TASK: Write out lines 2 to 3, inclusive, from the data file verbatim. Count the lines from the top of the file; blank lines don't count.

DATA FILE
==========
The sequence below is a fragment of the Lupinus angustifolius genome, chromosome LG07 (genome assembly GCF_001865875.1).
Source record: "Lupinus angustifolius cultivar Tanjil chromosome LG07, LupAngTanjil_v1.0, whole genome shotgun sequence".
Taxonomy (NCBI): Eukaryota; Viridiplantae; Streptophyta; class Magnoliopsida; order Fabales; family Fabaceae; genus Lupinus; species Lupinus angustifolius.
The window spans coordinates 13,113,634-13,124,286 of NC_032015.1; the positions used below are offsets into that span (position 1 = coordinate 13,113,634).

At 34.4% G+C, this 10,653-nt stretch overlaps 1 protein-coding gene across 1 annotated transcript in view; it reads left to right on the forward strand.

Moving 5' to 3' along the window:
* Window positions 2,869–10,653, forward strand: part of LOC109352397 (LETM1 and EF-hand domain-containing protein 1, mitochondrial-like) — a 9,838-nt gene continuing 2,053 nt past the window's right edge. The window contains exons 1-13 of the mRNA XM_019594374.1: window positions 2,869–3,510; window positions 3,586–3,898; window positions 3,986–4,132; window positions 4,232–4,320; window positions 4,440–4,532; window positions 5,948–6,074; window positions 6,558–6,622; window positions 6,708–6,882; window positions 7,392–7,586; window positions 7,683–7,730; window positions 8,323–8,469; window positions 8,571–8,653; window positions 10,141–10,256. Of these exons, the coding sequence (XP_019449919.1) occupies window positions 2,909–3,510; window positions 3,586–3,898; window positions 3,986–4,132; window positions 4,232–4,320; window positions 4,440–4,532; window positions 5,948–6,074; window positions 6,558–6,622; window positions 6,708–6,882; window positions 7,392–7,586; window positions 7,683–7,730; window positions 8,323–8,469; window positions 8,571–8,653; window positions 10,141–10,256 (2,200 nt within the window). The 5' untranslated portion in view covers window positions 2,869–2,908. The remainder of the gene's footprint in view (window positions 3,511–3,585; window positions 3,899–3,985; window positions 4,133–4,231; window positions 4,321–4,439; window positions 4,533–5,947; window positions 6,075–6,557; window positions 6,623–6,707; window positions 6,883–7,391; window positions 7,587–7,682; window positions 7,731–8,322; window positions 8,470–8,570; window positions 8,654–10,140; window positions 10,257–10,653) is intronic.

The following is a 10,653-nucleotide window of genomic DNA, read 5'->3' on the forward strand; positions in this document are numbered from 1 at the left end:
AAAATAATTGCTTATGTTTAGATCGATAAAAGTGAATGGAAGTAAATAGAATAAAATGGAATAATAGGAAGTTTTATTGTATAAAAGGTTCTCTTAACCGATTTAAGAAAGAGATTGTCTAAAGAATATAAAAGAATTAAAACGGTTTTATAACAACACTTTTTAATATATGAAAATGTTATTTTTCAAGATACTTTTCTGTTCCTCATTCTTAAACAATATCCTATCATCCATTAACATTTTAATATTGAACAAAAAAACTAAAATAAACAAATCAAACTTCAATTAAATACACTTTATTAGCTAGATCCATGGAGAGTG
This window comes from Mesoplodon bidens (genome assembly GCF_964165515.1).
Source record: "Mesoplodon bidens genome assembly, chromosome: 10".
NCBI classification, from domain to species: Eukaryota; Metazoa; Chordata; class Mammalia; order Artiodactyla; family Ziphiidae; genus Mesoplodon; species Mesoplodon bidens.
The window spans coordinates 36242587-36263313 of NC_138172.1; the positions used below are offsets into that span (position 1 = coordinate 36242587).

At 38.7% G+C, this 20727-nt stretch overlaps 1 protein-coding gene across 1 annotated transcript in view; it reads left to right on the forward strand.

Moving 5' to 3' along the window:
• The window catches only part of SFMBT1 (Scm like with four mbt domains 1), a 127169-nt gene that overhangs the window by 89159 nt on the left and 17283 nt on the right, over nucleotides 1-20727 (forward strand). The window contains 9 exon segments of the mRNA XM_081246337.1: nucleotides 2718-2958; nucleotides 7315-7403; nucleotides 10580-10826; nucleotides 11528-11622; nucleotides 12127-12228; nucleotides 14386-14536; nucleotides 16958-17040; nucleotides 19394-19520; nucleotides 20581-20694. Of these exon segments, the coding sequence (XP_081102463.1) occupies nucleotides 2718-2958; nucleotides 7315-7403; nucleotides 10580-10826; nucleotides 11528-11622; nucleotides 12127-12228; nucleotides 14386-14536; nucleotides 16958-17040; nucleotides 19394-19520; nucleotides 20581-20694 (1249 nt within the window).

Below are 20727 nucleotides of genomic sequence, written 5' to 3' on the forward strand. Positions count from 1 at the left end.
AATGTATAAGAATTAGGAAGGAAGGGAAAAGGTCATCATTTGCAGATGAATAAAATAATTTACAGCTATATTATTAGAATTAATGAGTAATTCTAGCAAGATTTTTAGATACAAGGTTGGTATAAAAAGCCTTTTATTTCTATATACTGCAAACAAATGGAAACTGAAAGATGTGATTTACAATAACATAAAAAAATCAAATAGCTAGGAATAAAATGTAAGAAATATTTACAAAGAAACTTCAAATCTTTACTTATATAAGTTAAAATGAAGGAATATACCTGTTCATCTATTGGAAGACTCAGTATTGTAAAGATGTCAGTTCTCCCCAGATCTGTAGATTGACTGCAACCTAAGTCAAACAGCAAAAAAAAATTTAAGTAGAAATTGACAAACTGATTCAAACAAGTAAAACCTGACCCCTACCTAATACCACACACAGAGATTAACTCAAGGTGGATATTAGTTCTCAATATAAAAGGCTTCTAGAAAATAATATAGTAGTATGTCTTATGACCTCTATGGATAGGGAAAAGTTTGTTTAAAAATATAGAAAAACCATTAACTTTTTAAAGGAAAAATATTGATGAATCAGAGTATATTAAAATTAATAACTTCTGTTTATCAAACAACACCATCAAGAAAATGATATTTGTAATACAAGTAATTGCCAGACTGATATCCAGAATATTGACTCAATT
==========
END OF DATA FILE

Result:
Source record: "Lupinus angustifolius cultivar Tanjil chromosome LG07, LupAngTanjil_v1.0, whole genome shotgun sequence".
Taxonomy (NCBI): Eukaryota; Viridiplantae; Streptophyta; class Magnoliopsida; order Fabales; family Fabaceae; genus Lupinus; species Lupinus angustifolius.